Detection and distribution of salmonellae in the intestine of warmouth (Lepomis gulosus)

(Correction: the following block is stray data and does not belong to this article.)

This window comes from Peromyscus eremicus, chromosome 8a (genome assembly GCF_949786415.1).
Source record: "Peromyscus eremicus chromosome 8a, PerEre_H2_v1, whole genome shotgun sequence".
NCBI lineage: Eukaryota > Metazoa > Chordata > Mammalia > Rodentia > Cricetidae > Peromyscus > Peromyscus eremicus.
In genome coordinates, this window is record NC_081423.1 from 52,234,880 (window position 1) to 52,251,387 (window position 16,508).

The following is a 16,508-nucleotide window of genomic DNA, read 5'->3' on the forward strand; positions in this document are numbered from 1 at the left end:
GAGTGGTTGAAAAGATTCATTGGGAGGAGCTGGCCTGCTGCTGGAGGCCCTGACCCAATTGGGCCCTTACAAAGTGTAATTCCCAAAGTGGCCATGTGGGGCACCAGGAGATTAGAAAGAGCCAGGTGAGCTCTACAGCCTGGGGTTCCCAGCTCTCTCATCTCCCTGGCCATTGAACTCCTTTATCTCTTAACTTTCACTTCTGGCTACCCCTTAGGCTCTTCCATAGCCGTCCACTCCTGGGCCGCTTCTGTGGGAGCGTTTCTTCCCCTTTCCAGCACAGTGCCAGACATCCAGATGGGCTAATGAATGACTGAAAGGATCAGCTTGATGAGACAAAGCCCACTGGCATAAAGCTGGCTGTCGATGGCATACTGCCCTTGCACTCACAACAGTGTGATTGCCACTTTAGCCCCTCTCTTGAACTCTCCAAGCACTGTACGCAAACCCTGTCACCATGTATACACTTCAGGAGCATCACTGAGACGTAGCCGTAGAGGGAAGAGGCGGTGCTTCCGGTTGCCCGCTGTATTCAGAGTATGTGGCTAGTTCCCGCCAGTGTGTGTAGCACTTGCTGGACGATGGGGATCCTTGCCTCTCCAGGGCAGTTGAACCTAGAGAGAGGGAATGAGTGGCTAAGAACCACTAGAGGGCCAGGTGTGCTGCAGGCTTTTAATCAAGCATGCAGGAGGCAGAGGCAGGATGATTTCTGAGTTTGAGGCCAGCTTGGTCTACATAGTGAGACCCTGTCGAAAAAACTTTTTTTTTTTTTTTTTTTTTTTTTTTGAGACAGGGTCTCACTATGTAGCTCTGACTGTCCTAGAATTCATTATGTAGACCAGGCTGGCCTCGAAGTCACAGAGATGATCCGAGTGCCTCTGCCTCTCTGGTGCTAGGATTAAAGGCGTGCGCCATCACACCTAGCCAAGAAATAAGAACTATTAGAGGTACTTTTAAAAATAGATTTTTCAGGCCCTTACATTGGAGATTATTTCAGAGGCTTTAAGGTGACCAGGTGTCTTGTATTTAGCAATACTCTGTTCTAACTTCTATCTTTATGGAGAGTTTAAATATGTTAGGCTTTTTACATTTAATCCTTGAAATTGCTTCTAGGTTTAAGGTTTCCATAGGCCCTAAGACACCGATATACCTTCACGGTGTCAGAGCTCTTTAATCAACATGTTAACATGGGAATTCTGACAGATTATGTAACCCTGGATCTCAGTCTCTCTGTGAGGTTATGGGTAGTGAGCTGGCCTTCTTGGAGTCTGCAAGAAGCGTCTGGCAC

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Members of the genus Salmonella are enteric bacteria that can cause salmonellosis (a disease associated with the gastrointestinal tract, yielding diarrheal symptoms) in both humans and animals. Salmonellosis continues to be a problem for industrialized countries such as the United States where consumption of contaminated, cooked or uncooked food is generally assumed to be the cause of infection with salmonellae. The intestinal tract of vertebrates is generally assumed to be the native habitat of salmonellae from which the feces then contaminate environments such as fresh- or marine waters, estuarine environments, vegetables, compost, or soils and sediments. The occurrence of salmonellae in these environments is therefore frequently linked to environmental contamination through, e.g., manure or wastewater discharges. Salmonellae, however, have also been detected in water and biofilms in pristine aquatic systems, and in the intestine of animals such as turtles, crayfish and fish living in these systems. The detection of salmonellae in the intestine of turtles and fish, and especially in biofilms on the carapace of turtles, however, could not be linked to runoff, and this failure opens the door for speculations on the dissemination and on the fate of salmonellae with respect to short- and long-term population establishment in aquatic ecosystems. In this thesis, I re-evaluated the detection of salmonellae in the intestine of fish, with the specific focus on warmouth (Lepomis gulosus). This evaluation was performed as a seasonal study in order to test three hypotheses: 1. Salmonellae can be detected infrequently in the intestine of warmouth, with their detection most likely linked to terrestrial runoff during rainfall events 2. Food sources generally promote bacterial cell growth in the intestine, with fast-growing copiotrophic bacteria (including salmonellae) dominating the flora in the intestine of warmouth. 3. Salmonellae are not part of the indigenous intestinal flora, but their presence is associated to food sources The study took advantage of the availability of molecular tools, i.e. PCR, and in situ hybridization that allowed detection and quantification of salmonellae directly in the environmental samples (i.e. the intestine content). Salmonellae were detected randomly and associated to food sources in the intestine content of individual fish indicating that they were not established members of the indigenous flora, but rather pass through the intestine with the food. Detection of salmonellae was related to precipitation profiles, as much higher precipitation during fall compared to the remainder of the season resulted in their detection. Cell size of salmonellae associated with food material in the intestine was larger than in pure culture, but reflected cell sizes of the major groups of bacteria present that were dominated by members of the fast-growing copiotrophic Proteobacteria and the CFB phylum.